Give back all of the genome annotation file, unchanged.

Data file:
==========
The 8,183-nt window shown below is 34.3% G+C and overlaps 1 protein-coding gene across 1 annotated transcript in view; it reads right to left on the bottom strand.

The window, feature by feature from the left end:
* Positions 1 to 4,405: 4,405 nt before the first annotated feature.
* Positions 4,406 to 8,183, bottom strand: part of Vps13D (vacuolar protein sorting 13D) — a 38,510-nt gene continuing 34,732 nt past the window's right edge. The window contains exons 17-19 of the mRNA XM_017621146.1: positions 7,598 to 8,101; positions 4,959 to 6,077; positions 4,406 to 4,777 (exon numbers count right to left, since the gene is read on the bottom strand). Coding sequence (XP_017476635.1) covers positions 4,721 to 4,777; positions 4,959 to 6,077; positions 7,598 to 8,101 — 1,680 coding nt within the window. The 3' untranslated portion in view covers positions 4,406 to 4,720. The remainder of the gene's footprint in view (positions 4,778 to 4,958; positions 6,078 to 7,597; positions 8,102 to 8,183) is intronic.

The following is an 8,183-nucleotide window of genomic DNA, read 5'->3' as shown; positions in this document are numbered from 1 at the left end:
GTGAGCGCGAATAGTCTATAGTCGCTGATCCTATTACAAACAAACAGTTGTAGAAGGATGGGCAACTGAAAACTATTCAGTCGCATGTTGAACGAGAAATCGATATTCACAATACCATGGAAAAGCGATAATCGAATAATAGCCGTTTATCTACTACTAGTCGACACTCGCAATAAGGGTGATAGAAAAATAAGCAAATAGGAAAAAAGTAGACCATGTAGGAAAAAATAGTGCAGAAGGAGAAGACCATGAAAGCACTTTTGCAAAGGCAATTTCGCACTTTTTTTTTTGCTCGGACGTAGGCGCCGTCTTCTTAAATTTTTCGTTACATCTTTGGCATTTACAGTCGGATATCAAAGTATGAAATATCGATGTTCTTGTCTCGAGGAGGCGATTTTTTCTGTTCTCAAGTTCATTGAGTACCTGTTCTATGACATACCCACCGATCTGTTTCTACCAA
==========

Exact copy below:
The 8,183-nt window shown below is 34.3% G+C and overlaps 1 protein-coding gene across 1 annotated transcript in view; it reads right to left on the bottom strand.

The window, feature by feature from the left end:
* Positions 1 to 4,405: 4,405 nt before the first annotated feature.
* Positions 4,406 to 8,183, bottom strand: part of Vps13D (vacuolar protein sorting 13D) — a 38,510-nt gene continuing 34,732 nt past the window's right edge. The window contains exons 17-19 of the mRNA XM_017621146.1: positions 7,598 to 8,101; positions 4,959 to 6,077; positions 4,406 to 4,777 (exon numbers count right to left, since the gene is read on the bottom strand). Coding sequence (XP_017476635.1) covers positions 4,721 to 4,777; positions 4,959 to 6,077; positions 7,598 to 8,101 — 1,680 coding nt within the window. The 3' untranslated portion in view covers positions 4,406 to 4,720. The remainder of the gene's footprint in view (positions 4,778 to 4,958; positions 6,078 to 7,597; positions 8,102 to 8,183) is intronic.

The following is an 8,183-nucleotide window of genomic DNA, read 5'->3' as shown; positions in this document are numbered from 1 at the left end:
GTGAGCGCGAATAGTCTATAGTCGCTGATCCTATTACAAACAAACAGTTGTAGAAGGATGGGCAACTGAAAACTATTCAGTCGCATGTTGAACGAGAAATCGATATTCACAATACCATGGAAAAGCGATAATCGAATAATAGCCGTTTATCTACTACTAGTCGACACTCGCAATAAGGGTGATAGAAAAATAAGCAAATAGGAAAAAAGTAGACCATGTAGGAAAAAATAGTGCAGAAGGAGAAGACCATGAAAGCACTTTTGCAAAGGCAATTTCGCACTTTTTTTTTTGCTCGGACGTAGGCGCCGTCTTCTTAAATTTTTCGTTACATCTTTGGCATTTACAGTCGGATATCAAAGTATGAAATATCGATGTTCTTGTCTCGAGGAGGCGATTTTTTCTGTTCTCAAGTTCATTGAGTACCTGTTCTATGACATACCCACCGATCTGTTTCTACCAA